With just ten days remaining in his presidency, President Obama on Tuesday night outlined his achievements in the White House and told Americans that U.S. democracy is under threat.
In his almost hour-long speech, a visibly emotional Mr. Obama argued that the country is at a pivotal point in its history -- and that forces beyond our control are threatening American democracy. What will keep the country together, he said, is a sense of “solidarity.”
The speech seemed at times squarely aimed at his successor, President-elect Donald Trump -- despite the fact that Mr. Obama said Mr. Trump’s name just one time.
“There have been moments throughout our history that threatened to rupture that solidarity -- the beginning of this century has been one of those times,” he said. “A shrinking world, growing inequality; demographic change and the specter of terrorism – these forces haven’t just tested our security and prosperity, but they’re testing our democracy as well.”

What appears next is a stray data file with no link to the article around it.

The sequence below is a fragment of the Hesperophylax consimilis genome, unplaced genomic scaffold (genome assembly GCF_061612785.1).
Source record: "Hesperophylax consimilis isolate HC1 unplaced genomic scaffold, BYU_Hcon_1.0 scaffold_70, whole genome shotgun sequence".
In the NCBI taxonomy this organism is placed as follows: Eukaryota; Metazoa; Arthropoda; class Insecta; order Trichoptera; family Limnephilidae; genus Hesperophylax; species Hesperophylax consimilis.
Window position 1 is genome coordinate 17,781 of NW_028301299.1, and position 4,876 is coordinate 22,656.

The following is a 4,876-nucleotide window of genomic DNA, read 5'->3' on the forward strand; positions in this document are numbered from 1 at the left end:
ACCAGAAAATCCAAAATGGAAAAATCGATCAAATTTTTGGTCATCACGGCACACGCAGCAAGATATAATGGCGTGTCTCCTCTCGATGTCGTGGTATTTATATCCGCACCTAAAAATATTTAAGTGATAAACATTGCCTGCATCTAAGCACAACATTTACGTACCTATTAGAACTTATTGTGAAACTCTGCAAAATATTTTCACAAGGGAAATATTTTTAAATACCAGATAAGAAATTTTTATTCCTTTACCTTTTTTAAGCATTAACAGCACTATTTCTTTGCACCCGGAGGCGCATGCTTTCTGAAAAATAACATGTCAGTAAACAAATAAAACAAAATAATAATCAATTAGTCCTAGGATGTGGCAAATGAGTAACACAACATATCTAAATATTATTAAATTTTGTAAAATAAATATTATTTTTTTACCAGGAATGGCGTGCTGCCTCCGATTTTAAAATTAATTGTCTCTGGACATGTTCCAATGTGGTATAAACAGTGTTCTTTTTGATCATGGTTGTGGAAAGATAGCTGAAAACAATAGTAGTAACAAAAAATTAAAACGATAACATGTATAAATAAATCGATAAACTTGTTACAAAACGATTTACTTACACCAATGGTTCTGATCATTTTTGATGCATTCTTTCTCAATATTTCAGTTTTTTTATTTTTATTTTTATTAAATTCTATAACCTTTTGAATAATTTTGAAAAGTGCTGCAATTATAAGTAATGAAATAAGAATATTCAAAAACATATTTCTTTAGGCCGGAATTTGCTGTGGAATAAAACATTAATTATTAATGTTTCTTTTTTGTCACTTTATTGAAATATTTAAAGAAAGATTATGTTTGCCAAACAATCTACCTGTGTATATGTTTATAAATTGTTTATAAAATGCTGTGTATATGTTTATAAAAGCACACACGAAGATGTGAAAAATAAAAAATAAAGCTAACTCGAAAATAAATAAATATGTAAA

Mr. Obama acknowledged the tradition of a peaceful transition of power, saying he was committed to making it the “smoothest possible.”
“In ten days, the world will witness a hallmark of our democracy: the peaceful transfer of power from one freely-elected president to the next,” he said, to boos from the crowd. “I committed to President-elect Trump that my administration would ensure the smoothest possible transition, just as President Bush did for me.”
He said it’s normal and understandable for people to disagree on the best path forward for the country -- but outlined three potent forces working to challenge American democracy that will require unity of purpose going forward.
One major threat, he said, is that of rising economic inequality and concern that government “only serves the interests of the powerful.”
“Our economy doesn’t work as well or grow as fast when a few prosper at the expense of a growing middle class and ladders for folks that want to get into the middle class,” he said. “But stark inequality is also corrosive to our democratic principles.”
The second major threat to American democracy, Mr. Obama said, is the growing tension over race and diversity in the country.
“After my election, there was talk of a post-racial America,” he said. “Such a vision, however well-intended, was never realistic -- for race remains a potent and often divisive force in our society.”